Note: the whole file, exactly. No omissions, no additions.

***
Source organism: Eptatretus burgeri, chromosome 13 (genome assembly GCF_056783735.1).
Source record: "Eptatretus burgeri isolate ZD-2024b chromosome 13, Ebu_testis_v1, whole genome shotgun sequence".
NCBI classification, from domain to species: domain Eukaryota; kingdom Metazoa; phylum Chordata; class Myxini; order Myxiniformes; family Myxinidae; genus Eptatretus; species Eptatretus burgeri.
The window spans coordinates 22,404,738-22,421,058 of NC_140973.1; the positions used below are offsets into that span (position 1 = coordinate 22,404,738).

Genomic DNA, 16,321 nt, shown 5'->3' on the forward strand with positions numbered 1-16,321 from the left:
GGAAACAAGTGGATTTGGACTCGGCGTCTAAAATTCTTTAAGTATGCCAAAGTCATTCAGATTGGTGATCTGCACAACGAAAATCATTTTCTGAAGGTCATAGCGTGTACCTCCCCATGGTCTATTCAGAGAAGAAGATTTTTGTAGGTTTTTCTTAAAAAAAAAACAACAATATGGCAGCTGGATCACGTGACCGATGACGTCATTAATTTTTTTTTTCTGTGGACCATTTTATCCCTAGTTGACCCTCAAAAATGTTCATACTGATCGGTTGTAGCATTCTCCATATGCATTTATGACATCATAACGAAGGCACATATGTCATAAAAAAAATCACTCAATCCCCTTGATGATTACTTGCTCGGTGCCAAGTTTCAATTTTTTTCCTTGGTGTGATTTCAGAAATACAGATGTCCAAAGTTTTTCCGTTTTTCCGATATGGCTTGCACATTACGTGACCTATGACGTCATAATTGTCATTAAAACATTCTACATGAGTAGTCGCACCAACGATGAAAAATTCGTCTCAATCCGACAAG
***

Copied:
Source organism: Eptatretus burgeri, chromosome 13 (genome assembly GCF_056783735.1).
Source record: "Eptatretus burgeri isolate ZD-2024b chromosome 13, Ebu_testis_v1, whole genome shotgun sequence".
NCBI classification, from domain to species: domain Eukaryota; kingdom Metazoa; phylum Chordata; class Myxini; order Myxiniformes; family Myxinidae; genus Eptatretus; species Eptatretus burgeri.
The window spans coordinates 22,404,738-22,421,058 of NC_140973.1; the positions used below are offsets into that span (position 1 = coordinate 22,404,738).

Genomic DNA, 16,321 nt, shown 5'->3' on the forward strand with positions numbered 1-16,321 from the left:
GGAAACAAGTGGATTTGGACTCGGCGTCTAAAATTCTTTAAGTATGCCAAAGTCATTCAGATTGGTGATCTGCACAACGAAAATCATTTTCTGAAGGTCATAGCGTGTACCTCCCCATGGTCTATTCAGAGAAGAAGATTTTTGTAGGTTTTTCTTAAAAAAAAAACAACAATATGGCAGCTGGATCACGTGACCGATGACGTCATTAATTTTTTTTTTCTGTGGACCATTTTATCCCTAGTTGACCCTCAAAAATGTTCATACTGATCGGTTGTAGCATTCTCCATATGCATTTATGACATCATAACGAAGGCACATATGTCATAAAAAAAATCACTCAATCCCCTTGATGATTACTTGCTCGGTGCCAAGTTTCAATTTTTTTCCTTGGTGTGATTTCAGAAATACAGATGTCCAAAGTTTTTCCGTTTTTCCGATATGGCTTGCACATTACGTGACCTATGACGTCATAATTGTCATTAAAACATTCTACATGAGTAGTCGCACCAACGATGAAAAATTCGTCTCAATCCGACAAG